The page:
Correcting that – bringing the Bay back to a more healthy state – is also now a higher federal priority. In May, President Obama signed an executive order for protection and restoration of the Bay that lays out a new and larger federal role and leadership in this effort. NOAA's role in this will be to work with the Department of the Interior to develop three important reports: one on climate change and adaptation, one about the relationship of habitat and living resources in the area, and one that focuses on improving monitoring to help us get a system-wide perspective on the health of the bay. Once completed, these reports will be rolled in with reports about the Bay generated by other federal agencies, and all of this will be pieced together to form one unified strategy in partnership with the states to protect the Bay.

One of the main people involved in this new initiative is Sean Corson, deputy director of the NOAA Chesapeake Bay office. We spoke with Corson at the event about how an event like Restoration Day plays into the bigger picture about protecting the Bay:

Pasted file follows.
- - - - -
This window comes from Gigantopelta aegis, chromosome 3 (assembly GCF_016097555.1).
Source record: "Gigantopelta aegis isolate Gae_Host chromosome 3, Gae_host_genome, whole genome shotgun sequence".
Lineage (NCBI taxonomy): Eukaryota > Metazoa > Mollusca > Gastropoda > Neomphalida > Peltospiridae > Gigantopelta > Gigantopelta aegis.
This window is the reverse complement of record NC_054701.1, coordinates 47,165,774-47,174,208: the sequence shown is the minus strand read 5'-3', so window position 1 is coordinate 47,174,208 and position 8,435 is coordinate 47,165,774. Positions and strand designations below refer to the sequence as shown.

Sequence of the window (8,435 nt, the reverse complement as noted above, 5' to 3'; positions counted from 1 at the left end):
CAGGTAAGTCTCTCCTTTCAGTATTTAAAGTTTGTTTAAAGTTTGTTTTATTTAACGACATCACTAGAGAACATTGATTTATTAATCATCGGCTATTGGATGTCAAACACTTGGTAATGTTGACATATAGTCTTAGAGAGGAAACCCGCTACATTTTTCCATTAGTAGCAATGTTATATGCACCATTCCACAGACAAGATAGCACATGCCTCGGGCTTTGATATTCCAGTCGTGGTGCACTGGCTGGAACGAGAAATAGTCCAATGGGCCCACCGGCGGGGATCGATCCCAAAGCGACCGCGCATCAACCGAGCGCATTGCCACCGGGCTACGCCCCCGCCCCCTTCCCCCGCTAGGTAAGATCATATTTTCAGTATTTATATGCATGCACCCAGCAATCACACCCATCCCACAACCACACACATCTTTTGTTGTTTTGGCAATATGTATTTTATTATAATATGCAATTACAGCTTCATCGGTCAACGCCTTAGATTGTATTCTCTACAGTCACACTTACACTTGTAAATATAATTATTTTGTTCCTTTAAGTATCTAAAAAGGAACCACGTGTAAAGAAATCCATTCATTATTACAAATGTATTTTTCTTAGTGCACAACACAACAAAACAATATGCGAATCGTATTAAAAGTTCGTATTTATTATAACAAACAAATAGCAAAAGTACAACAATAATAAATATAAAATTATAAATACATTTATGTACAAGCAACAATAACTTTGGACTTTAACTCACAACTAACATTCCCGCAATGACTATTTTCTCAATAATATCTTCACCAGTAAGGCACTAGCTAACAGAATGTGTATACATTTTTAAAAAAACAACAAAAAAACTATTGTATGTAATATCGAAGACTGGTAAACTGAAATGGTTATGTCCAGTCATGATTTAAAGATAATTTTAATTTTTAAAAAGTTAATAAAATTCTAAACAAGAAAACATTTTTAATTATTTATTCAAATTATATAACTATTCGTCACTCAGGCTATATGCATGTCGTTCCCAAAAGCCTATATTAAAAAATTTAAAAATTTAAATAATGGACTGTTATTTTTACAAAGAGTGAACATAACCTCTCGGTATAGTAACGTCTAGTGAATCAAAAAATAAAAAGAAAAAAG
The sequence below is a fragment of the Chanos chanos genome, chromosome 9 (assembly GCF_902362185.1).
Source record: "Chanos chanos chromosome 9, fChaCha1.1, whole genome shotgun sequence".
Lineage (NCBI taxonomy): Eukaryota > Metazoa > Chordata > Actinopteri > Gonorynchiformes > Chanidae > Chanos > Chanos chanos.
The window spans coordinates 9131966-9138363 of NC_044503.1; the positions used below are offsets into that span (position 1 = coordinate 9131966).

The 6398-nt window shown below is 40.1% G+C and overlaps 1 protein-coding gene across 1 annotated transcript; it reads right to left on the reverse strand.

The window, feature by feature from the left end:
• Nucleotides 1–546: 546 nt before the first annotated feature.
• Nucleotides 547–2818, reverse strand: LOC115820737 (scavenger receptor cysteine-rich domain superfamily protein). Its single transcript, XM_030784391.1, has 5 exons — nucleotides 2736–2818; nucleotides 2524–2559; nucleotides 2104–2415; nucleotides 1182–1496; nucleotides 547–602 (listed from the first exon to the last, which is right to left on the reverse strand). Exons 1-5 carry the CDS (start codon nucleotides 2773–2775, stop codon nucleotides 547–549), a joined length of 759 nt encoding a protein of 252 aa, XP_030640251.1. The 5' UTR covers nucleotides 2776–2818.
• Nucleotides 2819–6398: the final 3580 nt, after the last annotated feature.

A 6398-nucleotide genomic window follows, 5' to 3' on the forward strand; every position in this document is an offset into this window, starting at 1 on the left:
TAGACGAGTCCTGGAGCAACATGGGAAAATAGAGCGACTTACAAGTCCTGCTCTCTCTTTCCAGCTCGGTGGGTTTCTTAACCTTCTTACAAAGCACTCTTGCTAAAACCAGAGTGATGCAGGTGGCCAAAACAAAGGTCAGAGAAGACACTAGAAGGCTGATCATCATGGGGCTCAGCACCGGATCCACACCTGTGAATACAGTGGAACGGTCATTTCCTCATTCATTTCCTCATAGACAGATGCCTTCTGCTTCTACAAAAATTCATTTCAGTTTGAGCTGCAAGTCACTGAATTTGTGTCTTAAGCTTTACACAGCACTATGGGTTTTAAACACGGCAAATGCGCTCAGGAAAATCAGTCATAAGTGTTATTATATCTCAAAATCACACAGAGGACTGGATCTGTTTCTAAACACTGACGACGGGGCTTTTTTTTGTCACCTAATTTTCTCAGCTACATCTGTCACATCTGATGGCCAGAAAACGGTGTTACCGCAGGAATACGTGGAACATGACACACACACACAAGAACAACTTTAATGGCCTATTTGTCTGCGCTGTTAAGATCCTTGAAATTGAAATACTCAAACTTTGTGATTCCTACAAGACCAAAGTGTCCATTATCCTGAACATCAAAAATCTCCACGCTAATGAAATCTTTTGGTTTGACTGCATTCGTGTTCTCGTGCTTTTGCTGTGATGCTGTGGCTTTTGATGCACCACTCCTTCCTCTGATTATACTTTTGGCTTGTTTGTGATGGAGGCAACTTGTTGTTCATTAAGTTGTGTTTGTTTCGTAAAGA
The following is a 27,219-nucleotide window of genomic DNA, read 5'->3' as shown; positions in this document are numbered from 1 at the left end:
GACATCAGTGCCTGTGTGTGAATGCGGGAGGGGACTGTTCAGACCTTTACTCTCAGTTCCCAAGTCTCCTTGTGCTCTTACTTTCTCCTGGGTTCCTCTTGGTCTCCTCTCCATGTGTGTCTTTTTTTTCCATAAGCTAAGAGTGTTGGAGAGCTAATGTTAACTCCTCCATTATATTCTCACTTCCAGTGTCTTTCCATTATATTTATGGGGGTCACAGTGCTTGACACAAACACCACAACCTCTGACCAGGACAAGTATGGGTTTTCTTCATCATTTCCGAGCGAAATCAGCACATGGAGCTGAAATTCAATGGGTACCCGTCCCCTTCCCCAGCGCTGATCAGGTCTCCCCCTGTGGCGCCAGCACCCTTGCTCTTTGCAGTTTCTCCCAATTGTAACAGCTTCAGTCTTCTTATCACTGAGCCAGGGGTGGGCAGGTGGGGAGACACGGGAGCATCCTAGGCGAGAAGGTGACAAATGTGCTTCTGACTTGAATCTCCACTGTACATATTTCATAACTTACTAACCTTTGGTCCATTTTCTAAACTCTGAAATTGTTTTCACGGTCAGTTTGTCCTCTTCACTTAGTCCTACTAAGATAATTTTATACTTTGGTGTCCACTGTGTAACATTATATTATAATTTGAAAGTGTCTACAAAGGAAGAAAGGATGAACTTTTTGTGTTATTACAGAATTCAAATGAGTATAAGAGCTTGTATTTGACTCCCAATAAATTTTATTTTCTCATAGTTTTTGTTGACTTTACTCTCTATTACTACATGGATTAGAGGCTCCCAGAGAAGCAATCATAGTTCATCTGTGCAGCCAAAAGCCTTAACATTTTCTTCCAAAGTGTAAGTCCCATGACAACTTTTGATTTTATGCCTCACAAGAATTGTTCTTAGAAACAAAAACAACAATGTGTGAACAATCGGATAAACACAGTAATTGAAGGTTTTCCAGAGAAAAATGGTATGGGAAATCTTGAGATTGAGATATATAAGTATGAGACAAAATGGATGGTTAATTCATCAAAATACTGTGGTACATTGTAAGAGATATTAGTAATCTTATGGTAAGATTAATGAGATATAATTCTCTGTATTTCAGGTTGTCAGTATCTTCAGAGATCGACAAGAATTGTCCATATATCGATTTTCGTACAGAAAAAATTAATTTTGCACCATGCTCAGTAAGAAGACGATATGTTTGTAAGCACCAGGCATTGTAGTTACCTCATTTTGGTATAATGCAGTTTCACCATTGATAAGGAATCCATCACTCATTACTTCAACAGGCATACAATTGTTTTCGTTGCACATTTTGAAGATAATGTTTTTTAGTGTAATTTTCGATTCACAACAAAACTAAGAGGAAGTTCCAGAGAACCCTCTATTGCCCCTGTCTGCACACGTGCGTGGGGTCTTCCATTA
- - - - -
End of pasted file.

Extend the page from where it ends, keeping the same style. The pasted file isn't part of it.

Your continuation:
"There's a clear recognition that we need to do more to benefit the health of the bay. A lot of that starts in small tributaries like the one we're on here today on Otter Point Creek. There's nearly 17 million people that live in this watershed, and they live in and around these little nooks and crannies that all drain down into the main stem of the bay, and many of our every day activities that are in our backyards, runoff from parking lots, and agricultural practices have a dramatic impact on the Bay every day. So efforts like this help connect people to what those impacts are and what we can do to correct them."

He added that he's found that most people who come to work for NOAA do so because they want to be involved in protection and restoration efforts, and because they're interested in environmental issues and want to get engaged. Restoration Day is one of the few chances each year that most employees get to connect with the work they're doing day in and day out.